These are the words I told Jamie Zoch yesterday when he let me know that Sello was purchased by Shopify. In short, I could care less. My main reasoning? Its not my name any more and if I don’t get any money out of it, then it no longer effects me. Two, I could give you a list of 50 names that sold for more after I sold them. Pretty much every name that wasn’t sold to an end user. To me it shows the names I purchased are good dot coms. Because good dot coms should go up in value with time.
If the future of dot com is what I predict it to be then basically every domain I sell should be worth more than what I sold it for. The longer period of time since I sold it for, the more it should be worth. The determinate in my business model that I often talk of , is lack of outside funding. It means that every domain I buy HAS to be funded by income generated from domain investing. I haven’t taken one dollar from any other source. Only blogging, websites, or selling names. That is what determines what I can buy. When the money is spent, I can not buy anything until more income appears. It is also the reason why I will sell a name at a smaller profit than some others would. I need to generate income to buy more names, better names. If I didn’t follow that practice I couldn’t have purchased those names that people said I sold too cheap. Kind of ironic. As for sello.com. I put a reserve at $4K at Namejet and unfortunately it was hit at exactly that. Not a great profit but 20-30% in a pretty short period of time. Only in domain investing is 33% in a year bad. A lot of people say now that the name is worth five figures easily. If that’s true and easy call then why didn’t any of you fuckers buy the name when I had it at auction? 🙂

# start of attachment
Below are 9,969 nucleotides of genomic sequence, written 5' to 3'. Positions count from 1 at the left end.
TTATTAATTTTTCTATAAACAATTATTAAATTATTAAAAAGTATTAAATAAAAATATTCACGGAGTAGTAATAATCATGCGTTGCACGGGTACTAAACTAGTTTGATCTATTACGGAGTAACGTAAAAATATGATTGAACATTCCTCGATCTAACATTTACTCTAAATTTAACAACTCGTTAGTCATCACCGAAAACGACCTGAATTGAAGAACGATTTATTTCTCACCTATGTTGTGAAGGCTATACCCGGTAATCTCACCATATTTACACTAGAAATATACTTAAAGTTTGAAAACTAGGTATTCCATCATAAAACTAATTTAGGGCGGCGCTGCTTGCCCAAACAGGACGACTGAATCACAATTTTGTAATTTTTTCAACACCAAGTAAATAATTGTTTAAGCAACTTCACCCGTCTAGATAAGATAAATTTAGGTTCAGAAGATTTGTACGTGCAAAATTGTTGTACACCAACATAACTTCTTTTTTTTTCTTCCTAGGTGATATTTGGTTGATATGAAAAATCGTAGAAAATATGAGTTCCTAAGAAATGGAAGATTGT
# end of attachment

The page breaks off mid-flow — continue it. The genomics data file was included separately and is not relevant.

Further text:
We all could look in our rearview mirrors and see how cheap we sold some our names in the past. I kidded Elliot that the most valuable name he ever had and ever will have, is probably the NNN.com he sold that had some eights. A name that probably is worth $150K now and liquid at that price. (he didn’t agree, not on the value but that it was his most valuable name). But there is no point in dwelling on that. If a person sold a name at a profit then they did fine. Leaving money on the table happens and its human nature for those to judge your sale. It would be nice to sit and wait for the best sale price down the road like Rick Schwartz but not everyone has that luxury. Some of us have to keep moving and turning.
You guys are going to get a peek at my portfolio in a few weeks on DomainSherpa. To some it is going to be good, some it will be bad. But all names were purchased with zero dollars down. All money created through domain investing and talking about it. And with that in mind, I’m proud of it. I never look back at what I sold, I look at all the great things I’ve done, built, and bought, because of my sales. Once those domains leave my hands they are dead to me. They are another person’s assets to try and make money. My old portfolio had a lot of numerics and short names. But those are gone and now I have a flush bank account and a couple of bigger names. I sold those for roughly $40K but had I waited an extra year or two could have been worth $150K. I had a great return on the $40K and preferred the cash in hand. It gave me security, the ability to buy more names. To travel and buy a few things. And its those sales from the past that have led to my bright future. To worry about how I could have done better would tarnish what I’ve accomplished and where I’m headed.